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How to Insert Records to a Table using JDBC Connection?
  • Difficulty Level : Medium
  • Last Updated : 20 Nov, 2020

Before inserting contents in a table we need to connect our java application to our database. Java has its own API which JDBC API which uses JDBC drivers for database connections. Before JDBC, ODBC API was used but it was written in C which means it was platform-dependent. JDBC API provides the applications-to-JDBC connection and JDBC driver provides a manager-to-driver connection.

Steps for connectivity between Java program and database

1. Loading the Driver: To begin with, you first need to load the driver or register it before using it in the program. Registration is to be done once in your program. You can register a driver in one of the two ways mentioned below:

  • Class.forName(): Here we load the driver’s class file into memory at the runtime. No need of using new or creation of an object. The following example uses Class.forName() to load the Oracle driver –
Class.forName(“oracle.jdbc.driver.OracleDriver”);
  • DriverManager.registerDriver(): DriverManager is a Java inbuilt class with a static member register. Here we call the constructor of the driver class at compile time. The following example uses DriverManager.registerDriver()to register the Oracle driver –
DriverManager.registerDriver(new oracle.jdbc.driver.OracleDriver())

2. Create the connections: After loading the driver, establish connections using:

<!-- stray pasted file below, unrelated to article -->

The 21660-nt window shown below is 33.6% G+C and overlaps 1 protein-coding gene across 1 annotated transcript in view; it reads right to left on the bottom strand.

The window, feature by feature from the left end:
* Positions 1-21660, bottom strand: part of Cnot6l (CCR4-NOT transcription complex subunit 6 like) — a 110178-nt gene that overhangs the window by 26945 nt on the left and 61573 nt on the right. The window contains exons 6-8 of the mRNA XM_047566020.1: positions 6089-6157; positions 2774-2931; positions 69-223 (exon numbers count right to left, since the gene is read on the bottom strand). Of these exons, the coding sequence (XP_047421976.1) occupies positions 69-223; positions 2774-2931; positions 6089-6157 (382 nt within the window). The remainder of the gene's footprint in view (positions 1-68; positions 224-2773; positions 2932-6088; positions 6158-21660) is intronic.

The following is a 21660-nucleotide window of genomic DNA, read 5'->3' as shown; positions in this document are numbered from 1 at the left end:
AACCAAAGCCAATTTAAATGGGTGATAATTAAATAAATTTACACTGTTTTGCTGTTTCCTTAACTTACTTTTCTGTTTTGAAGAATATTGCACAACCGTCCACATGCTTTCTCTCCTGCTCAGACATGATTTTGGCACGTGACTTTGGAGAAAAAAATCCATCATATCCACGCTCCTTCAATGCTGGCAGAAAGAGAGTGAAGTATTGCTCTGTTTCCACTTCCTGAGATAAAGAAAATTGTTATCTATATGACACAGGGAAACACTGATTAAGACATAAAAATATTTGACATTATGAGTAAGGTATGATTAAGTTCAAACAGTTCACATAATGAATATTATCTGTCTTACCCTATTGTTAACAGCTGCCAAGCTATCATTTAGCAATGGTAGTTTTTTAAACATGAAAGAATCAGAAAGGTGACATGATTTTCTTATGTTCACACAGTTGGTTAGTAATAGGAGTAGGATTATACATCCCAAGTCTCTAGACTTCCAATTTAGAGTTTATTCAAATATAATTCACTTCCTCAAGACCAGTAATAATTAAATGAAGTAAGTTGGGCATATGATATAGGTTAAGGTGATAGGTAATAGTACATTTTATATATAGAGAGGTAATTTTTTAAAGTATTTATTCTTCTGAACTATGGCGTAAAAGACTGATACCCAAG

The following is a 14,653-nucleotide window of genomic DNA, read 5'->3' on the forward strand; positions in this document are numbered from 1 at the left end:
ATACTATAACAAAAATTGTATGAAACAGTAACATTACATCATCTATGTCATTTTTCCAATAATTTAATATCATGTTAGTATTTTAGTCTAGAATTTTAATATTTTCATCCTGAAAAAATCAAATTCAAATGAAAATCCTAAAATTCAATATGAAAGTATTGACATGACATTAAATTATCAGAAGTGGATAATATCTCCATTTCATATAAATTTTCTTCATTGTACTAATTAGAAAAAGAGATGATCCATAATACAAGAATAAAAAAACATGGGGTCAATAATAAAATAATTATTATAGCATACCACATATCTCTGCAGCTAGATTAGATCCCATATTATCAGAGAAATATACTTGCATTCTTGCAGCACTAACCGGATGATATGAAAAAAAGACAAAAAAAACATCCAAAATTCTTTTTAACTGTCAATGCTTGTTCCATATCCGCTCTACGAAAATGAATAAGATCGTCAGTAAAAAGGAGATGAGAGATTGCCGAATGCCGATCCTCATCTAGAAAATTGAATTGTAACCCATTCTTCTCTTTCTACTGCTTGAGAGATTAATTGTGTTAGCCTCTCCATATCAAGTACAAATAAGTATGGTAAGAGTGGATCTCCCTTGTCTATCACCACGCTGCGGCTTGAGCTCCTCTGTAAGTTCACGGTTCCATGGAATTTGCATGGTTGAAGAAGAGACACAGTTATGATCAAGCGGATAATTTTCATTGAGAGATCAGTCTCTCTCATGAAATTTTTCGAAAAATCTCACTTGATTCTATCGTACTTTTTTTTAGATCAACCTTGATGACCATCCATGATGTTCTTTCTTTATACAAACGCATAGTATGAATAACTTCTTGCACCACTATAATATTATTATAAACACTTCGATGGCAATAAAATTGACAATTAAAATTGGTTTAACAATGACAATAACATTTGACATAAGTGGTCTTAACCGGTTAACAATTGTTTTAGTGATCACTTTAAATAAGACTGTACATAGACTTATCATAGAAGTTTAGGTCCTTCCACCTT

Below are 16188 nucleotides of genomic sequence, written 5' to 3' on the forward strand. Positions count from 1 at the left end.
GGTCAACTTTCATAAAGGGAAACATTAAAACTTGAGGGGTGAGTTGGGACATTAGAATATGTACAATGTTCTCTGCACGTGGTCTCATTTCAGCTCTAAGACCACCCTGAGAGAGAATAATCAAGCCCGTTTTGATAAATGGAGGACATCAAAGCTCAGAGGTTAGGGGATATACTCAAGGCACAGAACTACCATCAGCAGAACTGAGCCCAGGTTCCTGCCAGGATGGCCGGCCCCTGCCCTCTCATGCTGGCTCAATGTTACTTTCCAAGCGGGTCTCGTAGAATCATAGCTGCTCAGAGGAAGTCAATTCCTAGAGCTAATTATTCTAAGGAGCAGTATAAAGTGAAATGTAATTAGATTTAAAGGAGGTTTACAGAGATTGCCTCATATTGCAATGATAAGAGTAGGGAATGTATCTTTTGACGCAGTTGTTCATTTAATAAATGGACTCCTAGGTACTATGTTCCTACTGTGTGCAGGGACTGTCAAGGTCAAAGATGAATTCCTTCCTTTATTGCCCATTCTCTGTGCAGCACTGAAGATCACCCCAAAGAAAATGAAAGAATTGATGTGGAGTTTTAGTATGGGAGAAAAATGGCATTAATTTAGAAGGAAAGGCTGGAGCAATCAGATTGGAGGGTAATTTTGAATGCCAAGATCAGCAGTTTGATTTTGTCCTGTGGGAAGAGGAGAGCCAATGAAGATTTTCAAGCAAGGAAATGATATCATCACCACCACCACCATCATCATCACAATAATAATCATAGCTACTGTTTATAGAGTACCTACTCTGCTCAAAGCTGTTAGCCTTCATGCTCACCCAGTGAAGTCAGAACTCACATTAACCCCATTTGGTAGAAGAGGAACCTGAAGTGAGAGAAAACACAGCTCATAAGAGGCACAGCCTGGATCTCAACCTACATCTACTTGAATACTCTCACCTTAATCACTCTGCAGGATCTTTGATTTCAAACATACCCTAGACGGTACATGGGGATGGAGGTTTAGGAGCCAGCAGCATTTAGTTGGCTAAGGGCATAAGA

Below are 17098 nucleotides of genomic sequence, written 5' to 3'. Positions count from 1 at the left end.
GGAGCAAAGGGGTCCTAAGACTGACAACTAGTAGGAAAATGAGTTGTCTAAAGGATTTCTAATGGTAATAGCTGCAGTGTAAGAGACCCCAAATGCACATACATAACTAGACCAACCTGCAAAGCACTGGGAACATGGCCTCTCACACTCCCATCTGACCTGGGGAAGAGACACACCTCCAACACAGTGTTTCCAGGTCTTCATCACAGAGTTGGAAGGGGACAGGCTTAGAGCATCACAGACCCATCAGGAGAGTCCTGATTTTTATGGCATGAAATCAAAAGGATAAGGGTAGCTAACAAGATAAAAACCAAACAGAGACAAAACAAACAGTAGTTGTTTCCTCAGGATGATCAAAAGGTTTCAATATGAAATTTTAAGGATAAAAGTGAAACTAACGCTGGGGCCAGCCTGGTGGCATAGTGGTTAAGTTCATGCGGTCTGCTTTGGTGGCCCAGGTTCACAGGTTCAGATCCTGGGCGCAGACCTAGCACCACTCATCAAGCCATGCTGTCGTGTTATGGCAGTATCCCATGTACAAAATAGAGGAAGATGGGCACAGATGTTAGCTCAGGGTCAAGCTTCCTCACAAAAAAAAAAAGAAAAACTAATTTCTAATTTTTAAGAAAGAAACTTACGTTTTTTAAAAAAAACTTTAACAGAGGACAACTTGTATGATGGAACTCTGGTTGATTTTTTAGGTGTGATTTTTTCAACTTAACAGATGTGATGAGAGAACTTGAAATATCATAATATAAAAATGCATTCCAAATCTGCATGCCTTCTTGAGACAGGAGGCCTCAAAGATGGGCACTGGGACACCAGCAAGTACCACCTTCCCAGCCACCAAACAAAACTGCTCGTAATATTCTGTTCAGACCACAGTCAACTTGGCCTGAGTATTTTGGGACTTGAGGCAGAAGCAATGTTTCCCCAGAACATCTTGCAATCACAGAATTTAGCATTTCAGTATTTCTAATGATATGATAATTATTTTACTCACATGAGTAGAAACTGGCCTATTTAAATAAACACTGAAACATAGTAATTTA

Connection con = DriverManager.getConnection(url,user,password)

User: username from which your SQL command prompt can be accessed.
Password: password from which your SQL command prompt can be accessed.



con: is a reference to Connection interface.
url : Uniform Resource Locator. It can be created as follows:

String url = “ jdbc:oracle:thin:@localhost:1521:xe”

Where oracle is the database used, thin is the driver used, @localhost is the IP Address where the database is stored, 1521 is the port number and xe is the service provider. All 3 parameters above are of String type and are to be declared by the programmer before calling the function. Use of this can be referred from the final code.

3. Create a statement: Once a connection is established you can interact with the database. The JDBCStatement, CallableStatement, and PreparedStatement interfaces define the methods that enable you to send SQL commands and receive data from your database.

Use of JDBC Statement is as follows:

Statement st = con.createStatement();

Here, con is a reference to Connection interface used in the previous step.

4. Execute the query: Now comes the most important part of executing the query. The query here is an SQL Query. Now we know we can have multiple types of queries. Some of them are as follows:

  • Query for updating/inserting table in a database.
  • Query for retrieving data.

The executeQuery() method of Statement interface is used to execute queries of retrieving values from the database. This method returns the object of ResultSet that can be used to get all the records of a table.